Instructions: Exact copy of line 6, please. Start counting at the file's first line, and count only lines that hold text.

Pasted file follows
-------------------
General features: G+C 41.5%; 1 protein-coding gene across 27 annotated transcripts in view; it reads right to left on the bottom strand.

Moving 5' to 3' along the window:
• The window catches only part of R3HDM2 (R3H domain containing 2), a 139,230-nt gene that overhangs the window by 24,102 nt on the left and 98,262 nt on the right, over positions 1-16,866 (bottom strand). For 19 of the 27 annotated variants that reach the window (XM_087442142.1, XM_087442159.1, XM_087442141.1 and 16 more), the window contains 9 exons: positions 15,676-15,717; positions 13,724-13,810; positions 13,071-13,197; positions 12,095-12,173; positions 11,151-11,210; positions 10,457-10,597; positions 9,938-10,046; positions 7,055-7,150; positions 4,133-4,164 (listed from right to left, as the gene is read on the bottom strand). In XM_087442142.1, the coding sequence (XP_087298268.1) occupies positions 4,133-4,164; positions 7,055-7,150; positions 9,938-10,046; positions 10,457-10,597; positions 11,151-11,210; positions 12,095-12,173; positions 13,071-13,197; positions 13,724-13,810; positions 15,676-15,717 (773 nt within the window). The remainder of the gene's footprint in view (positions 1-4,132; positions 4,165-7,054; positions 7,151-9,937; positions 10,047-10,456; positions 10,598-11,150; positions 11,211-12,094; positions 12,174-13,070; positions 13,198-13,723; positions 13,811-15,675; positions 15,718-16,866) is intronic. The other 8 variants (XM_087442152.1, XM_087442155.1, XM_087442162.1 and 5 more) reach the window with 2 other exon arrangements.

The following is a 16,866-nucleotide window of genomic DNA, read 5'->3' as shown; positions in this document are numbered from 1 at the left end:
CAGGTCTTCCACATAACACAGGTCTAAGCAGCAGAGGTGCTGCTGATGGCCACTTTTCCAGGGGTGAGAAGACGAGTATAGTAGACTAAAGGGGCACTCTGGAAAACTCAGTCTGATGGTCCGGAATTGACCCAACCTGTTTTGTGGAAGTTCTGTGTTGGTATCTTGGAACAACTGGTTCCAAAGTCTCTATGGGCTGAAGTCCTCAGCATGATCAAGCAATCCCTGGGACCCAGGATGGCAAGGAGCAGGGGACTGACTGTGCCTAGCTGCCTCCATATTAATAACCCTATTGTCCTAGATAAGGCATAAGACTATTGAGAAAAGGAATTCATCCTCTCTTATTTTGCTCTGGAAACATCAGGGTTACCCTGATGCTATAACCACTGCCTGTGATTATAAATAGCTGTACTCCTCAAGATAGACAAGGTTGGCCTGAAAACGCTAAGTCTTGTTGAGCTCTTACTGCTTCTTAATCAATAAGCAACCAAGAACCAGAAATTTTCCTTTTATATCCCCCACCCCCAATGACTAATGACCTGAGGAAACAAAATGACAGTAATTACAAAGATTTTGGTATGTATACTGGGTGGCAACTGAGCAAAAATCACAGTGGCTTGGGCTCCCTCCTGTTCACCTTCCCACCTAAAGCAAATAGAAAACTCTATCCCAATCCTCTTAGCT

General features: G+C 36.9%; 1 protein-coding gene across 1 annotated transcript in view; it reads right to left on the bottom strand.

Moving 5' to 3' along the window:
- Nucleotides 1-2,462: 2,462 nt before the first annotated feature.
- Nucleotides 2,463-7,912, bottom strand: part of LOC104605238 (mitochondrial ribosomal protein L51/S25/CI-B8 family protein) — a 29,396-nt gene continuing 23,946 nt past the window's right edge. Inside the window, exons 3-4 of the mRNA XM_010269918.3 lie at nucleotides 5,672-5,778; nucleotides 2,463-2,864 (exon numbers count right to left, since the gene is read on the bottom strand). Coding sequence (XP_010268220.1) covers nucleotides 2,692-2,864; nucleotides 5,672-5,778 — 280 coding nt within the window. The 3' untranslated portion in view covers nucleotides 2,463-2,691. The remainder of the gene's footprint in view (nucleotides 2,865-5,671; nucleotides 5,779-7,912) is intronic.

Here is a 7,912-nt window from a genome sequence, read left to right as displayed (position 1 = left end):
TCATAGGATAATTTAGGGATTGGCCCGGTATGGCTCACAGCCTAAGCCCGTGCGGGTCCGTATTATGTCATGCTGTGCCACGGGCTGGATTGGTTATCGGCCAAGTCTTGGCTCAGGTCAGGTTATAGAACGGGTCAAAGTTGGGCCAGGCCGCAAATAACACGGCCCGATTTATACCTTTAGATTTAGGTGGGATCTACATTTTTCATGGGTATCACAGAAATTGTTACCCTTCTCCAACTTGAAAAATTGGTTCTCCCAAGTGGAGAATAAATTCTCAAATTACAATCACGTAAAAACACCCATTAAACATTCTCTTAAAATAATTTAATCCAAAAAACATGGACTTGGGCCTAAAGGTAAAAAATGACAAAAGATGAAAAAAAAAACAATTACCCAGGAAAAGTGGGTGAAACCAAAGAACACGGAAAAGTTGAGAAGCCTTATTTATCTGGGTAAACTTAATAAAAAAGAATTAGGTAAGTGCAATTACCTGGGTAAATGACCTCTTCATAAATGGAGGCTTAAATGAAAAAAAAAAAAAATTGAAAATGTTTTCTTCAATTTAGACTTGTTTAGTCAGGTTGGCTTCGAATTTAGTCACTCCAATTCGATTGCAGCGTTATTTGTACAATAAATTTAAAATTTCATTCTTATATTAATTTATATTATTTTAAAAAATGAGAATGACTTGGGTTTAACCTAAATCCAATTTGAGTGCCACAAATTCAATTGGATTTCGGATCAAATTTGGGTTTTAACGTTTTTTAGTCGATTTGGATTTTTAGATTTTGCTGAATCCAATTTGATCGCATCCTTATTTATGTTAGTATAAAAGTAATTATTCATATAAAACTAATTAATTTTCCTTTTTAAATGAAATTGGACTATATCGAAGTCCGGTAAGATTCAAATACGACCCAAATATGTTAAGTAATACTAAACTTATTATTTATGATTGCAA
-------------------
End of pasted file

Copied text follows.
General features: G+C 36.9%; 1 protein-coding gene across 1 annotated transcript in view; it reads right to left on the bottom strand.